Monitors, keyboards and other devices for input and output may be integrated or separate. Computer memory in the form of RAM, and at least one other less volatile, memory storage device are usually combined with the CPU on a system bus in one unit. Other devices that make up a complete microcomputer system include batteries, a power supply unit, a keyboard and various input/output devices used to convey information to and from a human operator (printers, monitors, human interface devices). Microcomputers are designed to serve only one user at a time, although they can often be modified with software or hardware to concurrently serve more than one user. Microcomputers fit well on or under desks or tables, so that they are within easy access of users. Bigger computers like minicomputers, mainframes, and supercomputers take up large cabinets or even dedicated rooms.
A microcomputer comes equipped with at least one type of data storage, usually RAM. Although some microcomputers (particularly early 8-bit home micros) perform tasks using RAM alone, some form of secondary storage is normally desirable. In the early days of home micros, this was often a data cassette deck (in many cases as an external unit). Later, secondary storage (particularly in the form of floppy disk and hard disk drives) were built into the microcomputer case.
Although they did not contain any microprocessors, but were built around transistor-transistor logic (TTL), Hewlett-Packard calculators as far back as 1968 had various levels of programmability comparable to microcomputers. The HP 9100B (1968) had rudimentary conditional (if) statements, statement line numbers, jump statements (go to), registers that could be used as variables, and primitive subroutines. The programming language resembled assembly language in many ways. Later models incrementally added more features, including the BASIC programming language (HP 9830A in 1971). Some models had tape storage and small printers. However, displays were limited to one line at a time. The HP 9100A was referred to as a personal computer in an advertisement in a 1968 Science magazine, but that advertisement was quickly dropped. HP was reluctant to sell them as "computers" because the perception at that time was that a computer had to be big in size to be powerful, and thus decided to market them as calculators. Additionally, at that time, people were more likely to buy calculators than computers, and, purchasing agents also preferred the term "calculator" because purchasing a "computer" required additional layers of purchasing authority approvals.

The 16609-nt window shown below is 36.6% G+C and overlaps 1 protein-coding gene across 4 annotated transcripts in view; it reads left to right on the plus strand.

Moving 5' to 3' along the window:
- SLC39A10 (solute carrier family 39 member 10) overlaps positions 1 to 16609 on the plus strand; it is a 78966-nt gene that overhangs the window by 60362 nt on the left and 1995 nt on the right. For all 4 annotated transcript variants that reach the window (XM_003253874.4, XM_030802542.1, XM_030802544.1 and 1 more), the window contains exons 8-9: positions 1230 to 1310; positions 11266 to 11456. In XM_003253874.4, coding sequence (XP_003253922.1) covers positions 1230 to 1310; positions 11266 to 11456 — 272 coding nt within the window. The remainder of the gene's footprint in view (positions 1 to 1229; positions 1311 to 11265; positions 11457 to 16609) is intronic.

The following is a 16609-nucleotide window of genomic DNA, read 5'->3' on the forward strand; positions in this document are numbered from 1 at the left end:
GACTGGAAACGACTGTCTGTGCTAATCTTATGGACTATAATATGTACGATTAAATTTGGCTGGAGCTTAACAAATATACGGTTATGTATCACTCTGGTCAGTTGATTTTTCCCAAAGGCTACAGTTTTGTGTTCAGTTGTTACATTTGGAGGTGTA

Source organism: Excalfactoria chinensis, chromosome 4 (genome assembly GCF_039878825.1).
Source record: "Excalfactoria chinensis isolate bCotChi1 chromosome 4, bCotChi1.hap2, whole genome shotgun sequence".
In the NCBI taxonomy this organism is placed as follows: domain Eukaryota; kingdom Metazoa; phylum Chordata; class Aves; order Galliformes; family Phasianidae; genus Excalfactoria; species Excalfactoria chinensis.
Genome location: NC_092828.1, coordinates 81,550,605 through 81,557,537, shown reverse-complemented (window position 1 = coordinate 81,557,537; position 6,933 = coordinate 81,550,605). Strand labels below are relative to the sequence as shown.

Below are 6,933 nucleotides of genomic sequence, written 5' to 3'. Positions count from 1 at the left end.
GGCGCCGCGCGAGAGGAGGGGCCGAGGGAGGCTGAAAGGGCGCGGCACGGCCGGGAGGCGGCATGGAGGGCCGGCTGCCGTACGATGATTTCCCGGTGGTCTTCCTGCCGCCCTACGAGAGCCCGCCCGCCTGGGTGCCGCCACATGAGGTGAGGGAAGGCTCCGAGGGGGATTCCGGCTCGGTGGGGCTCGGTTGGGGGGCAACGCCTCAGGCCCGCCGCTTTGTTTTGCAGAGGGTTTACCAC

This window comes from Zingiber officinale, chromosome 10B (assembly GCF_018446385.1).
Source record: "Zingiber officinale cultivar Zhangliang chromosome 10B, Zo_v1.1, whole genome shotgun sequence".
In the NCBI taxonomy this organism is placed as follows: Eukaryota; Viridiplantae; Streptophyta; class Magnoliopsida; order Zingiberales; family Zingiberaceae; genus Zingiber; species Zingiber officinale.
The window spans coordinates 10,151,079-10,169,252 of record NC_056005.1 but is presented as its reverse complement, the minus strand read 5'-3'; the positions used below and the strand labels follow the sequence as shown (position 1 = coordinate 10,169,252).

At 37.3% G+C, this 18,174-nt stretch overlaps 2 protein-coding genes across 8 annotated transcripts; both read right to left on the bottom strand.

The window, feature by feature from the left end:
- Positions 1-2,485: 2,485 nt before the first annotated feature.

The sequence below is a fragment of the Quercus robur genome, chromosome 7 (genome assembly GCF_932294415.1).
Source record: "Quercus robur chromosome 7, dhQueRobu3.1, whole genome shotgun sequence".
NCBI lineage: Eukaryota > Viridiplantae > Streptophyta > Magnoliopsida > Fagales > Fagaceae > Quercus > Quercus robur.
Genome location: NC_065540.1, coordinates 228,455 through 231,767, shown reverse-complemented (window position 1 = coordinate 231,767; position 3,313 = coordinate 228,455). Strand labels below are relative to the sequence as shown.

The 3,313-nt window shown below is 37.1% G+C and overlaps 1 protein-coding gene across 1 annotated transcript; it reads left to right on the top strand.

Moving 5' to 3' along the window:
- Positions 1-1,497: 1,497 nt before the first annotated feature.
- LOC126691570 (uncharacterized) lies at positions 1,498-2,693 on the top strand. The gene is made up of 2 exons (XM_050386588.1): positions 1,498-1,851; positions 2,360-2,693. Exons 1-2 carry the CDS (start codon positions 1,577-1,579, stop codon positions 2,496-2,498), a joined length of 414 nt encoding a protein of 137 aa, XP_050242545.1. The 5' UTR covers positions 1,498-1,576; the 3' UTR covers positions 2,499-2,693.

The Datapoint 2200, made by CTC in 1970, was also comparable to microcomputers. While it contains no microprocessor, the instruction set of its custom TTL processor was the basis of the instruction set for the Intel 8008, and for practical purposes the system behaves approximately as if it contains an 8008. This is because Intel was the contractor in charge of developing the Datapoint's CPU, but ultimately CTC rejected the 8008 design because it needed 20 support chips.
Another early system, the Kenbak-1, was released in 1971. Like the Datapoint 2200, it used small-scale integrated transistor–transistor logic instead of a microprocessor. It was marketed as an educational and hobbyist tool, but it was not a commercial success; production ceased shortly after introduction.